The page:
The Curiosity rover has been on Mars since August 2012, landing in an area near the equator of the planet known as Gale Crater. Its target is to circle and climb Mount Sharp, which lies at the centre of the crater, a five-kilometre-high mountain of layered rock that will help scientists unravel the history of the planet.

Full Article

Credit: NASA / Alok Jha


Wow! Ancient Mars Could Have Supported Primitive Life 

It’s official: Primitive life could have lived on ancient Mars, NASA says.

A sample of Mars drilled from a rock by NASA's Curiosity rover and then studied by onboard instruments “shows ancient Mars could have supported living microbes,” NASA officials announced today (March 12) in a statement and press conference.

The discovery comes just seven months after Curiosity landed onMars to spend at least two years determining if the planet could ever have hosted primitive life. To be clear, the new find is not evidence that Martian life has ever actually existed; Curiosity carries no life-detection instruments among its scientific gear.

“A fundamental question for this mission is whether Mars could have supported a habitable environment,” said Michael Meyer, lead scientist for NASA’s Mars Exploration Program at the agency’s headquarters in Washington. “From what we know now, the answer is yes.”

Curiosity drilled into a rock on Feb. 8, boring 2.5 inches (6.4 centimeters) into an outcrop called John Klein using its arm-mounted hammering drill — deeper than any robot had ever dug into the Red Planet before.  

Two weeks later, the rover transferred the resulting gray powder sample into two onboard instruments called Chemistry and Mineralogy (CheMin) and Sample Analysis at Mars, or SAM.

CheMin and SAM identified some of the key chemical ingredients for life in this dust, including sulfur, nitrogen, hydrogen, oxygen, phosphorus and carbon, researchers said. Intriguingly, the mix also suggested a possible energy source for indigenous Martian life, if any ever existed in the area.

“The range of chemical ingredients we have identified in the sample is impressive, and it suggests pairings such as sulfates and sulfides that indicate a possible chemical energy source for micro-organisms,” Paul Mahaffy, SAM principal investigator at NASA’s Goddard Space Flight Center in Greenbelt, Md., said in a statement.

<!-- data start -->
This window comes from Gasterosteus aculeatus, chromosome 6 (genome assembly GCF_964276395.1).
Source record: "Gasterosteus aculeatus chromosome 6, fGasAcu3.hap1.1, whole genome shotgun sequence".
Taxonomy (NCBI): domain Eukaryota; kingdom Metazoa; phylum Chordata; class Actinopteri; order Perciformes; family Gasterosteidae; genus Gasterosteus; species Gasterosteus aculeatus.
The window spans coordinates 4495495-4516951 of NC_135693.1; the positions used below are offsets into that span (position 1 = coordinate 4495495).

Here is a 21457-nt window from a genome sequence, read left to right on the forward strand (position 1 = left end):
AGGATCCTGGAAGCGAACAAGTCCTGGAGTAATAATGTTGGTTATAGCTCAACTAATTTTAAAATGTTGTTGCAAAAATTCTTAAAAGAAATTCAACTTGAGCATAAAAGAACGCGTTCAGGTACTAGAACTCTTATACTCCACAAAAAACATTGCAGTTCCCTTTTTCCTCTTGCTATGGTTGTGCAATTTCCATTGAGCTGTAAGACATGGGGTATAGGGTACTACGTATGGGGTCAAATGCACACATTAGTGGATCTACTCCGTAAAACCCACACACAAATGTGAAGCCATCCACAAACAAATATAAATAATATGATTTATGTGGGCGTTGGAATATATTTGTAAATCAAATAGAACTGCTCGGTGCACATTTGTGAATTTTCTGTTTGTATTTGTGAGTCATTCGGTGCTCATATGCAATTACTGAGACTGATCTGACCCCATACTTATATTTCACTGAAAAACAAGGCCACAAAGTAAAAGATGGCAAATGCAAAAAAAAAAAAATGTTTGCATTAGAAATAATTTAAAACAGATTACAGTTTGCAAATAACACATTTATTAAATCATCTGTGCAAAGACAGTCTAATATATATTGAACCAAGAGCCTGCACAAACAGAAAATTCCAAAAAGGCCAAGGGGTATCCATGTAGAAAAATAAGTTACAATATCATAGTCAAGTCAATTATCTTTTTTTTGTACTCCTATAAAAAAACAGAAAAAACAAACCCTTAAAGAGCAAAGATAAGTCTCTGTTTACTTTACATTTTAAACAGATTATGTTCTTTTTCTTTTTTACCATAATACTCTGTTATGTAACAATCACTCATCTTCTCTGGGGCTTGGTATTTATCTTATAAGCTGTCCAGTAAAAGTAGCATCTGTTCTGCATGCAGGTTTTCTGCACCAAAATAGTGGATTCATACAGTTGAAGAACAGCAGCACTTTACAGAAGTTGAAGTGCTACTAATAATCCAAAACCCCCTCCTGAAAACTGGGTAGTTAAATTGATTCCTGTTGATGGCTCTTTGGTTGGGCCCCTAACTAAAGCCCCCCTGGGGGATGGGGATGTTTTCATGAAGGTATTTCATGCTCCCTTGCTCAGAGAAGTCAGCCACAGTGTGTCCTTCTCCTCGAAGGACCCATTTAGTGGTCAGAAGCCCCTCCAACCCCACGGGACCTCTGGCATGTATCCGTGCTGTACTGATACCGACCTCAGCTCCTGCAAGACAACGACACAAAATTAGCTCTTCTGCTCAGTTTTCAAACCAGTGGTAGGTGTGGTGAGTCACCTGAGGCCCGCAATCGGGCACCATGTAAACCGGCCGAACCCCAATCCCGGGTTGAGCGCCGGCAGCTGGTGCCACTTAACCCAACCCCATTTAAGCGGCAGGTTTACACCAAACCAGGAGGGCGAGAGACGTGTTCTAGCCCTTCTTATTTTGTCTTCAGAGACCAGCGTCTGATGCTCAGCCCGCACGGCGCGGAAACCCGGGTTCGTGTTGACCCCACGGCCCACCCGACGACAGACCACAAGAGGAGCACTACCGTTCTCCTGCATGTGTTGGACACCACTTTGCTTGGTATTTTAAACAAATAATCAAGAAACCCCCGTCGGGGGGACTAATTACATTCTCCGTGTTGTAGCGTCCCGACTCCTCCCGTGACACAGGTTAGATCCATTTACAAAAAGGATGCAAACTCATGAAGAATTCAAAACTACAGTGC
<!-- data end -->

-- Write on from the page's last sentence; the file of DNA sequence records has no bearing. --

'Giant crab' photographed by Mars rover - Unexplained Mysteries
A NASA image of Mars being passed around on social media over the weekend has imaginations running wild. The photo shows a stone formation in front of what may be a kind of cave. Some say it looks a bit like a crab monster straight out of a science fiction tale.

‘Giant crab’ photographed by Mars rover - Unexplained Mysteries


on Good Mythical Morning this week. 

“Link. Don’t think. Don’t stink. Don’t wink. Just Link.”


“If you start your day bleeding from your eye sockets it’s only uphill from there.”


Link: You fricken spilled all of the peanuts!
Rhett: No, I spilled like 40%.
Link: Pick them up!

Rhett: …And I’ve crushed Grandma’s leg…
Link: In the door of a Cadillac.



“Let me see that thong”

Revisit this past week’s GMM episodes here, here, here, here & here!

Sunset Watched by Opportunity

Mars is often described as the “Red Planet” due to its reddish appearance, however, the combination of dust particles and atmospheric conditions on Mars make for some unusual sunset colors; both the sun’s disk and the sky surrounding the sun appear blue at sunset. 

Mars has a thin atmosphere that is dominated by dust; the reddish color of the sky is caused by the fine red dust (oxidized iron) that is suspended in the Martian atmosphere, the blue glow surrounding the sun is created by light scattered at small angles by the very same dust particles. While the disk of the sun would only appear blue at sunset, when the optical path is longest, or when sunlight passes through a larger amount of dust, e.g.  during a dust storm, the blue glow around the sun should be visible throughout the Martian day.

Credit: NASA/JPL-Caltech/Cornell/Texas A&M